Until recently break fee arrangements were commonplace in the United Kingdom. In September 2011, the City Code on Takeovers & Mergers introduced a general prohibition on “inducement fee arrangements” between an offeror and target on takeovers of UK companies subject to the Code. In addition, the English courts ruled in Paros Plc v World Link Group Plc (2012 WL 608542) that a break fee constituted prohibited financial assistance as contemplated in s151 of the English Companies Act of 1985 (“English Companies Act”).
The question, then, is whether the South African courts would, faced with similar facts, adopt a similar approach. Whilst it may be tempting to rely on the Paros case, the provisions of s151 of the English Companies Act and s44 of the Companies Act are sufficiently different to sustain the argument that the decision of the English court in the Paros case is of limited assistance. This means that one should rather rely on the South African case law regarding financial assistance.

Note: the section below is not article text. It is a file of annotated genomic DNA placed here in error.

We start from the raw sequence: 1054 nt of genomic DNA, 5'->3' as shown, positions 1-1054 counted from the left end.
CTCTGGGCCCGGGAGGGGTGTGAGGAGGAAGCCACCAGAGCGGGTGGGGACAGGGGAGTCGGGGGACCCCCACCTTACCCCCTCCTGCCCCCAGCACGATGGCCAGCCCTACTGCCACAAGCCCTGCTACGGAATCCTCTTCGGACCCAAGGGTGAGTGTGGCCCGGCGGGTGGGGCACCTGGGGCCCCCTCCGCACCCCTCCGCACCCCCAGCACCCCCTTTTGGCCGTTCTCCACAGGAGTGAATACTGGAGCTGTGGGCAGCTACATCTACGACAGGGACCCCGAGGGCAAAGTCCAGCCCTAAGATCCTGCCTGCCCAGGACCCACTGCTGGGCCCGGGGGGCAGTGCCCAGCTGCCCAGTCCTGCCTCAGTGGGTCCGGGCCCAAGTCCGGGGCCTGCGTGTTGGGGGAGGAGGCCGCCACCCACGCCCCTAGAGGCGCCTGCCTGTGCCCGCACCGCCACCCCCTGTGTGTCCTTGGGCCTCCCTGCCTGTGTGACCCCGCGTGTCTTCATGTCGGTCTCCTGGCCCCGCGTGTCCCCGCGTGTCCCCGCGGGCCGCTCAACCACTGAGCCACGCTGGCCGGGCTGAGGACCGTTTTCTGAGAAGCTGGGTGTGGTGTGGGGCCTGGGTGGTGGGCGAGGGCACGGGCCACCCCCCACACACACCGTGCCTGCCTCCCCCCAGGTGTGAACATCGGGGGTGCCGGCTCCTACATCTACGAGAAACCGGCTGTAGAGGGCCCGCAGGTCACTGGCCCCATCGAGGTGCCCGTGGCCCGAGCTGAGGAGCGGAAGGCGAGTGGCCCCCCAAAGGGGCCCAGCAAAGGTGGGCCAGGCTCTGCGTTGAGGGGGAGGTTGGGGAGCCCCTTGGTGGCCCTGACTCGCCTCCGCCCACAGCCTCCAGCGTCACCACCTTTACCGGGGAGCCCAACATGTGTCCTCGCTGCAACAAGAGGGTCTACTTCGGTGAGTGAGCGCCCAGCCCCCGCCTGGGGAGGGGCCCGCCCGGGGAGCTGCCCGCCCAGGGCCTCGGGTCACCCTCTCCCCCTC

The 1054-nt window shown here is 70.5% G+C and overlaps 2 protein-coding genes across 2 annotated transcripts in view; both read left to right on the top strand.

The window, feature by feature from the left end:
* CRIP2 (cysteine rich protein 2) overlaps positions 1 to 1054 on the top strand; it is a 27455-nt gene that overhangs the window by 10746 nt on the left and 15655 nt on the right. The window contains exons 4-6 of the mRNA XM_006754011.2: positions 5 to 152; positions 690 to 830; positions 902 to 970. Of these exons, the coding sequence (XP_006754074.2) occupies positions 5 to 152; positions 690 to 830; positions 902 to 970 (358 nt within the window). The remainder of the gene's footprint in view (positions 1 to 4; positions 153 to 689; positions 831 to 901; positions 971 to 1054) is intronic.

The South African courts have held the rationale for the prohibition against financial assistance to be “. . . the protection of creditors of the company, who have a right to look to its paid-up capital as the fund out of which their debts are to be discharged . . . The purpose of the Legislature was to avoid that fund being employed or depleted or exposed to possible risk in consequence of transactions concluded for the purpose of or in connection with the purchase of its shares . . .” (Lewis V Oneanate (Pty) Ltd and Another 1992 (4) SA 811 (A) 818A-B).
A break fee becomes payable only if the proposed transaction to which it relates has failed. That being so, it cannot be said that the break fee constitutes the provision of financial assistance by the company for the purpose of the subscription of shares, issued or to be issued, as contemplated in s44(2) of the Companies Act. However, the payment of a break fee may well constitute the provision of financial assistance by the company in connection with the subscription of shares, issued or to be issued, as contemplated in s44(2) of the Companies Act.